QPID Health Raises $12M to Expand Medical Record Search Software
A colonoscopy isn’t one of those appointments that you can just show up for.
As anyone who’s had the pleasure of undergoing the procedure will certainly tell you, there’s a lot of preparation involved to make sure the bowel is empty enough for your doctor to see what’s going on.
Now imagine running through that mini-marathon of dieting and laxatives just to have the hospital realize you’ve got a health condition—a prescription for blood-thinners, or a breathing disorder like sleep apnea—that could complicate the procedure.
And that could mean it’s time to reschedule the whole thing.
“That happens, believe it or not, a lot across the country,” says Mike Doyle, CEO of Boston startup QPID Health.
But one place it doesn’t happen, he adds, is Massachusetts General Hospital.
Instead of conducing last-minute checks with a patient, doctors and nurses there can rely on QPID Health’s software, which analyzes medical records and extracts important data about possible complications.
So now, a couple of weeks before a patient’s colonoscopy, Massachusetts General staff can check for any conflicts that could scuttle the procedure. “We’ve essentially eliminated canceled procedures around colonoscopies because of risk factors that are unknown,” Doyle says.
Those kind of results didn’t come overnight, but QPID’s software is starting to show some momentum in the healthcare market. And venture investors are betting that there’s more growth ahead.
Today, QPID Health is announcing a $12.3 million Series B investment, led by New York-based New Leaf Venture Partners. Returning as investors are Cardinal Partners, Matrix Partners, Partners Innovation Fund, and the Massachusetts General Physicians Organization.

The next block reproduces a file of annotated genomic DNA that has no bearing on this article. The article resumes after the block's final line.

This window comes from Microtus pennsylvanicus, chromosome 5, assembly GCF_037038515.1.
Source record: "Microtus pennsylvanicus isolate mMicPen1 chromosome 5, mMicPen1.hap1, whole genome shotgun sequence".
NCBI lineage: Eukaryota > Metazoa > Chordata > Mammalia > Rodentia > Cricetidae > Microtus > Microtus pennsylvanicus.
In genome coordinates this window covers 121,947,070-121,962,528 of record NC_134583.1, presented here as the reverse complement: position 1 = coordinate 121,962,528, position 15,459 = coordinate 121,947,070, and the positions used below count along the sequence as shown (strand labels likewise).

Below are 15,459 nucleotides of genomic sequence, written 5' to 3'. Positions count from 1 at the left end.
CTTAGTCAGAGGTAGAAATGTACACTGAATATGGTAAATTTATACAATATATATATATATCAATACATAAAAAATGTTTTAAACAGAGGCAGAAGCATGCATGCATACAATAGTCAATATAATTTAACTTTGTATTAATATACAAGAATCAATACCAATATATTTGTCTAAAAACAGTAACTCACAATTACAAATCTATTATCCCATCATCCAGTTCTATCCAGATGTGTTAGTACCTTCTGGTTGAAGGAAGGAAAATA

The new cash is intended to help QPID Health grow significantly on both the technical and sales sides of its business as it expands beyond the company’s home base of Massachusetts General and its partner hospitals.
Development of the QPID software began in 2005 as a project inside MGH, led by radiologist Michael Zalis (the name is an acronym for Queriable Patient Inference Dossier). It eventually spread throughout MGH and into other branches of the hospital’s healthcare system, Partners HealthCare.
Massachusetts General spun QPID Health out as a separate company in late 2012, with venture investors and experienced healthcare CEO Doyle coming on board to help it grow.
The company’s software employs natural language processing technologies to examine electronic health records and pull relevant information from the volumes of files. On top of helping to avoid complications, the data that gets extracted from those records can also potentially save time and money in insurance billing, Doyle says.
For example, a hospital the size of Massachusetts General employs hundreds of people who work to get insurance company approval for procedures that doctors are planning for their patients. Some insurers, however, are less stringent about requiring those prior authorizations if a doctor is using QPID, since the software can load up accepted national health guidelines for treating certain conditions. That not only helps inform the doctor’s decision, but it gives the insurers higher confidence the procedures are necessary, Doyle says.
Hospitals outside of the Partners system are now starting to buy the QPID Health software, with a pair of new clients recently starting to implement the program—a big milestone that helped convince investors the company could grow, Doyle says.
QPID has about 30 full-time employees now, and intends to finish the year with about 45, Doyle says, with plans to double that headcount in 2015. The company also has a West Coast office on its horizon—Doyle lives in San Diego, and flies into Boston weekly.
“We did 3 million clinical encounters last year. The product works,” he says. “It’s just about letting the rest of the world know about what we’re doing.”